Assessment card

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Background

Afghanistan was admitted as an EITI Candidate in February 2010. The first Validation of Afghanistan against the EITI Standard commenced on 1 November 2017. On 19 January 2019, the EITI Board found that Afghanistan had made an inadequate progress in implementing the 2016 EITI Standard. Nineteen corrective actions were identified by the Board, pertaining to the following requirements:

  1. Government engagement (Requirement 1.1),
  2. MSG governance (Requirement 1.4),
  3. Work plan (Requirement 1.5),
  4. License allocations (Requirement 2.2),
  5. License register(s) (Requirement 2.3),
  6. State participation (Requirement 2.6),
  7. Production data (Requirement 3.2),
  8. Export data (Requirement 3.3),
  9. Data comprehensiveness (Requirement 4.1),
  10. Transportation revenues (Requirement 4.4),
  11. SOE transactions (Requirement 4.5),
  12. Data quality (Requirement 4.9),
  13. Distribution of revenues (Requirement 5.1),
  14. Social expenditures (Requirement 6.1),
  15. SOE quasi-fiscal expenditures (Requirement 6.2),
  16. Economic contribution (Requirement 6.3),
  17. Public debate (Requirement 7.1),
  18. Follow-up on recommendations (Requirement 7.3),
  19. Outcomes and impact of implementation (Requirement 7.4).

The Board asked Afghanistan to address these corrective actions to be assessed in a second Validation commencing on 18 July 2020. Upon request from the AEITI MSG, the Board brought forward the commencement date for Afghanistan’s second Validation to 1 July 2020.

Afghanistan has undertaken a number of activities to address the corrective actions:

  • The MSG met six times in 2017, six times in 2018, nine times in 2019 and two times in the first half of 2020.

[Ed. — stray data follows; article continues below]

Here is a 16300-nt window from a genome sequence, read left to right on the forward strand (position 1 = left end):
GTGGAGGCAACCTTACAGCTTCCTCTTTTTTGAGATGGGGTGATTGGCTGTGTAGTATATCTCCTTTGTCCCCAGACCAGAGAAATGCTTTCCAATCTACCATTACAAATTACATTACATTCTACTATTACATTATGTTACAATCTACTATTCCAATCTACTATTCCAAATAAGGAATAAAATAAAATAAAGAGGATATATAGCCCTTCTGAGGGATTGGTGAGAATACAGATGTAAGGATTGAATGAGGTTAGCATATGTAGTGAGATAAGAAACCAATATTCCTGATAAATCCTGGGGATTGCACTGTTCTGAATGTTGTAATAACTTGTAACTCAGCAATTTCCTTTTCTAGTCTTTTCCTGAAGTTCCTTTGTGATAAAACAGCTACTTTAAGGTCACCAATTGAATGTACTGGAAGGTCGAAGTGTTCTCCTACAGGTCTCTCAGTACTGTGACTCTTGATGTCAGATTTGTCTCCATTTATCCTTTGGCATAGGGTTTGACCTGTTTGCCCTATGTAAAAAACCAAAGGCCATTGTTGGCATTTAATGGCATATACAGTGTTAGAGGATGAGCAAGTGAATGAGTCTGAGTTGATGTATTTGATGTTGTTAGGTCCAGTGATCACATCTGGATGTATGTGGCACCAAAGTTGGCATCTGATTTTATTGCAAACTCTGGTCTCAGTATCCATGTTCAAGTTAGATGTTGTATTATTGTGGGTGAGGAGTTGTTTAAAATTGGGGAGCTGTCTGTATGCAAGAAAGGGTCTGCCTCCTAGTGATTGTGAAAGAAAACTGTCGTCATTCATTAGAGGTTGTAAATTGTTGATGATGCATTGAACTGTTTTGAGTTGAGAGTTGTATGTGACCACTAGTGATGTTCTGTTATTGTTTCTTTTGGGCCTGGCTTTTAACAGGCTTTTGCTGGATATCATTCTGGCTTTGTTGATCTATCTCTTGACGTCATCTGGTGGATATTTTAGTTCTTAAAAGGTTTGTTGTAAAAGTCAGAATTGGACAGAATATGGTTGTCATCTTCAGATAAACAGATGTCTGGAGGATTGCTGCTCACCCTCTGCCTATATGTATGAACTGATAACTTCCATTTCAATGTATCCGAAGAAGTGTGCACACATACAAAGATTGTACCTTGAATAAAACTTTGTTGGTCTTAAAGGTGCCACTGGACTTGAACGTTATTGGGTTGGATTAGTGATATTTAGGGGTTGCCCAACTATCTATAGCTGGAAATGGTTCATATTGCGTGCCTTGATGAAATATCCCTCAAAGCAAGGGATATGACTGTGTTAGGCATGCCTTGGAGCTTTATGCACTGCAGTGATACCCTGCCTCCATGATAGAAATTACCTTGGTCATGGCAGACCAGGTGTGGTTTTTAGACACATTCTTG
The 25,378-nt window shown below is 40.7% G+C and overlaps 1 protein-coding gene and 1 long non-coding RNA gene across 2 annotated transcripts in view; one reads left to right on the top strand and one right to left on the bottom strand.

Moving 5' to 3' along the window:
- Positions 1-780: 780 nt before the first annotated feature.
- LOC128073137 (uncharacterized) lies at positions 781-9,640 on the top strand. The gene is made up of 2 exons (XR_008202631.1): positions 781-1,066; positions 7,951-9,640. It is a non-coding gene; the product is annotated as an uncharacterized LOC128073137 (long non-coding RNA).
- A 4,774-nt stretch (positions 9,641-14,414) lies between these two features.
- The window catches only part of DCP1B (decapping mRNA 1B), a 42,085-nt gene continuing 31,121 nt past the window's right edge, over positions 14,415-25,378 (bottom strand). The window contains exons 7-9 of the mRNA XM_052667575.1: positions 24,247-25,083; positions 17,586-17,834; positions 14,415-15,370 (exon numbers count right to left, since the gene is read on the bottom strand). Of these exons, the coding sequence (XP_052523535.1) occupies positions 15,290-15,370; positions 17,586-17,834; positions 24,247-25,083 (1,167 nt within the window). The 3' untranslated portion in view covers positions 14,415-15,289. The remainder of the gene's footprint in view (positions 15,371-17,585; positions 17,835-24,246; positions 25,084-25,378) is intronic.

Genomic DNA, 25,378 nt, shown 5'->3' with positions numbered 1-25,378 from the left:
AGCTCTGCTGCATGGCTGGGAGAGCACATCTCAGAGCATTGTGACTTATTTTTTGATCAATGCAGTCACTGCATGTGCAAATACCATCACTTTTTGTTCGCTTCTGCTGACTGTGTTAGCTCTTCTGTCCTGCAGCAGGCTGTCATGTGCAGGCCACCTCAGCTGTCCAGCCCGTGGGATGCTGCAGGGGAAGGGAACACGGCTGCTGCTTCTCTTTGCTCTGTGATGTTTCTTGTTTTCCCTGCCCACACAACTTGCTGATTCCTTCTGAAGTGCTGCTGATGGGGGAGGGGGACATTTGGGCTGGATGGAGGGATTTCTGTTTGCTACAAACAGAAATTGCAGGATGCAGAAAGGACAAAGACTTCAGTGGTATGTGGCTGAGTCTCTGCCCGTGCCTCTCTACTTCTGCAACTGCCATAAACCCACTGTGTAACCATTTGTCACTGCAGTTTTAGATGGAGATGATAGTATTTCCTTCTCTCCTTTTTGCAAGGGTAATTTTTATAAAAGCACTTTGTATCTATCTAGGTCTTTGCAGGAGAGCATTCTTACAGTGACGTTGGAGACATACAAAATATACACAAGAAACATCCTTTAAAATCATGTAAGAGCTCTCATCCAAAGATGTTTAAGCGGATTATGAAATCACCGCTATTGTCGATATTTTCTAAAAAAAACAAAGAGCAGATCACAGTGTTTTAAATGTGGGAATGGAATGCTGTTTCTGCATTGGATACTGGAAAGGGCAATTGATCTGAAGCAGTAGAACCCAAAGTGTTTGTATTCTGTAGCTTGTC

• AEITI held two one day workshops at the Ministry of Mines and Petroleum on 15 and 22 January 2019.
  • On 12 March 2019, AEITI held a workshop for journalists and civil society representatives on the new Transparency Portal at the Ministry of Mines and Petroleum (MoMP) in Kabul.
  • On 5 May 2019, AEITI held a workshop for 50 representatives from the three constituencies to agree improvements to EITI implementation, with support from GiZ-MinGov.
  • The 6th Afghanistan EITI Report, covering 1395-1396 (21 December 2015 to 20 December 2017 – 2016-17) was published on 30 June 2019.
  • On 20 July 2019, AEITI held a one-day capacity-building workshop for MSG members, supported by GiZ-MinGov.
  • On 31 October 2019, AEITI held a one-day workshop for the members of Environment and Natural Resources Commission of the Lower House of the National Assembly to raise awareness about EITI implementation.
  • Afghanistan EITI held a pre-Validation self-assessment workshop with the International Secretariat and the World Bank in Dubai, United Arab Emirates, on 4-7 November 2019.
  • On 1-2 December 2019, AEITI held an outreach workshop for 45 civil society representatives in Kabul, supported by GiZ-MinGov.
  • In January 2020, the MOMP website published the 1395-1396 (2016-17) financial statements of Afghan Gas Enterprise and North Coal Enterprise, audited by the Supreme Audit Office for the first time, as well as related documentation.
  • In February 2020, the industry and civil society constituencies agreed their respective MSG member election procedures and published them on the AEITI website.
  • Afghanistan EITI published an addendum (and appendices) to the 6th EITI Report on 19 May 2020, addressing weaknesses identified in the MSG’s November 2019 pre-Validation workshop.